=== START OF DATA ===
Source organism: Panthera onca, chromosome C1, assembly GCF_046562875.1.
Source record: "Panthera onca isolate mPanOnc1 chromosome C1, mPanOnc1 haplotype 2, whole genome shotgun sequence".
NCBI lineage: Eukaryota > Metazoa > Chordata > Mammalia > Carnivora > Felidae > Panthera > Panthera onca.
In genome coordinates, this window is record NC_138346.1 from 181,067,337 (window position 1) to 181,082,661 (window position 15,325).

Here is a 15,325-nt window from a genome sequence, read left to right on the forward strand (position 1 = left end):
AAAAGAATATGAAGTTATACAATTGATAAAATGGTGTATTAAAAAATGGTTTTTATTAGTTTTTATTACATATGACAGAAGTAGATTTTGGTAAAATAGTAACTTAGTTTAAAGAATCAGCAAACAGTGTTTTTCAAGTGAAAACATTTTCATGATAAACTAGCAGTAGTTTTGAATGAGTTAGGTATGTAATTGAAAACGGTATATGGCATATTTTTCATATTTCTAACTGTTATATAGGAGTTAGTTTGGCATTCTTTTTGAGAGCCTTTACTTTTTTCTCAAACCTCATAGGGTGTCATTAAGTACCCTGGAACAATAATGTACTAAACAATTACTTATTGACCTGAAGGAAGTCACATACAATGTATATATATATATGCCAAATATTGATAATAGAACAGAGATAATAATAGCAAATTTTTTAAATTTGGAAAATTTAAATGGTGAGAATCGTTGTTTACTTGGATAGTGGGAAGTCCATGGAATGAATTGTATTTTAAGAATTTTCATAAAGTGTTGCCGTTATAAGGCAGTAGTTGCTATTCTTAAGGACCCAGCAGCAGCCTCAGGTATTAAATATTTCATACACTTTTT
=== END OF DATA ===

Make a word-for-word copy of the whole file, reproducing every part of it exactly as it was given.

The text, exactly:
Source organism: Panthera onca, chromosome C1, assembly GCF_046562875.1.
Source record: "Panthera onca isolate mPanOnc1 chromosome C1, mPanOnc1 haplotype 2, whole genome shotgun sequence".
NCBI lineage: Eukaryota > Metazoa > Chordata > Mammalia > Carnivora > Felidae > Panthera > Panthera onca.
In genome coordinates, this window is record NC_138346.1 from 181,067,337 (window position 1) to 181,082,661 (window position 15,325).

Here is a 15,325-nt window from a genome sequence, read left to right on the forward strand (position 1 = left end):
AAAAGAATATGAAGTTATACAATTGATAAAATGGTGTATTAAAAAATGGTTTTTATTAGTTTTTATTACATATGACAGAAGTAGATTTTGGTAAAATAGTAACTTAGTTTAAAGAATCAGCAAACAGTGTTTTTCAAGTGAAAACATTTTCATGATAAACTAGCAGTAGTTTTGAATGAGTTAGGTATGTAATTGAAAACGGTATATGGCATATTTTTCATATTTCTAACTGTTATATAGGAGTTAGTTTGGCATTCTTTTTGAGAGCCTTTACTTTTTTCTCAAACCTCATAGGGTGTCATTAAGTACCCTGGAACAATAATGTACTAAACAATTACTTATTGACCTGAAGGAAGTCACATACAATGTATATATATATATGCCAAATATTGATAATAGAACAGAGATAATAATAGCAAATTTTTTAAATTTGGAAAATTTAAATGGTGAGAATCGTTGTTTACTTGGATAGTGGGAAGTCCATGGAATGAATTGTATTTTAAGAATTTTCATAAAGTGTTGCCGTTATAAGGCAGTAGTTGCTATTCTTAAGGACCCAGCAGCAGCCTCAGGTATTAAATATTTCATACACTTTTT